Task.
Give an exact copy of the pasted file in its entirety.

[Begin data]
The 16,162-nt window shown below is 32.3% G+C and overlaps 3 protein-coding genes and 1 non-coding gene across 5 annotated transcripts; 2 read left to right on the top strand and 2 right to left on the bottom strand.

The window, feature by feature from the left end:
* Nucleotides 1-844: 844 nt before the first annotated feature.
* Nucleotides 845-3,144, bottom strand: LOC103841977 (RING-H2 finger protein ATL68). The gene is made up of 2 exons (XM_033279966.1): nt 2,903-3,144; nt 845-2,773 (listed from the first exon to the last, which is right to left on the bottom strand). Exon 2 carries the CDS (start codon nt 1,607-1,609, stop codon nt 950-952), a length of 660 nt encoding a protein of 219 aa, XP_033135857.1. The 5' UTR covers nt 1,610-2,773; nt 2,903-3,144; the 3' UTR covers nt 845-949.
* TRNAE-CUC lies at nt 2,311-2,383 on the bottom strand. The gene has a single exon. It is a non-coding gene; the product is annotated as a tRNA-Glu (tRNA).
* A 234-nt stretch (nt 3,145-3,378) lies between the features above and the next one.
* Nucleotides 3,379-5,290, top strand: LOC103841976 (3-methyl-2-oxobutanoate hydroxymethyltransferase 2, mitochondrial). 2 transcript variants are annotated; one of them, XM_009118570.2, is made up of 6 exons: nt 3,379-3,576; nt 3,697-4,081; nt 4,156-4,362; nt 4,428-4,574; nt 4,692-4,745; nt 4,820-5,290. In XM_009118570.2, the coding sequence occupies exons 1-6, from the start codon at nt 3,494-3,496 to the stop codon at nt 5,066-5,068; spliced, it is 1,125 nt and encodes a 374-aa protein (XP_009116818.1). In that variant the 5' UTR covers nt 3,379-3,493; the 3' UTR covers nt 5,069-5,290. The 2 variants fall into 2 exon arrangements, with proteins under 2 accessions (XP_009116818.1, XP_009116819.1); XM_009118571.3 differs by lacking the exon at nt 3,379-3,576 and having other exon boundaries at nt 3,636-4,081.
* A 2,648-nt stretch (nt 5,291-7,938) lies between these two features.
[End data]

The 16,162-nt window shown below is 32.3% G+C and overlaps 3 protein-coding genes and 1 non-coding gene across 5 annotated transcripts; 2 read left to right on the top strand and 2 right to left on the bottom strand.

The window, feature by feature from the left end:
* Nucleotides 1-844: 844 nt before the first annotated feature.
* Nucleotides 845-3,144, bottom strand: LOC103841977 (RING-H2 finger protein ATL68). The gene is made up of 2 exons (XM_033279966.1): nt 2,903-3,144; nt 845-2,773 (listed from the first exon to the last, which is right to left on the bottom strand). Exon 2 carries the CDS (start codon nt 1,607-1,609, stop codon nt 950-952), a length of 660 nt encoding a protein of 219 aa, XP_033135857.1. The 5' UTR covers nt 1,610-2,773; nt 2,903-3,144; the 3' UTR covers nt 845-949.
* TRNAE-CUC lies at nt 2,311-2,383 on the bottom strand. The gene has a single exon. It is a non-coding gene; the product is annotated as a tRNA-Glu (tRNA).
* A 234-nt stretch (nt 3,145-3,378) lies between the features above and the next one.
* Nucleotides 3,379-5,290, top strand: LOC103841976 (3-methyl-2-oxobutanoate hydroxymethyltransferase 2, mitochondrial). 2 transcript variants are annotated; one of them, XM_009118570.2, is made up of 6 exons: nt 3,379-3,576; nt 3,697-4,081; nt 4,156-4,362; nt 4,428-4,574; nt 4,692-4,745; nt 4,820-5,290. In XM_009118570.2, the coding sequence occupies exons 1-6, from the start codon at nt 3,494-3,496 to the stop codon at nt 5,066-5,068; spliced, it is 1,125 nt and encodes a 374-aa protein (XP_009116818.1). In that variant the 5' UTR covers nt 3,379-3,493; the 3' UTR covers nt 5,069-5,290. The 2 variants fall into 2 exon arrangements, with proteins under 2 accessions (XP_009116818.1, XP_009116819.1); XM_009118571.3 differs by lacking the exon at nt 3,379-3,576 and having other exon boundaries at nt 3,636-4,081.
* A 2,648-nt stretch (nt 5,291-7,938) lies between these two features.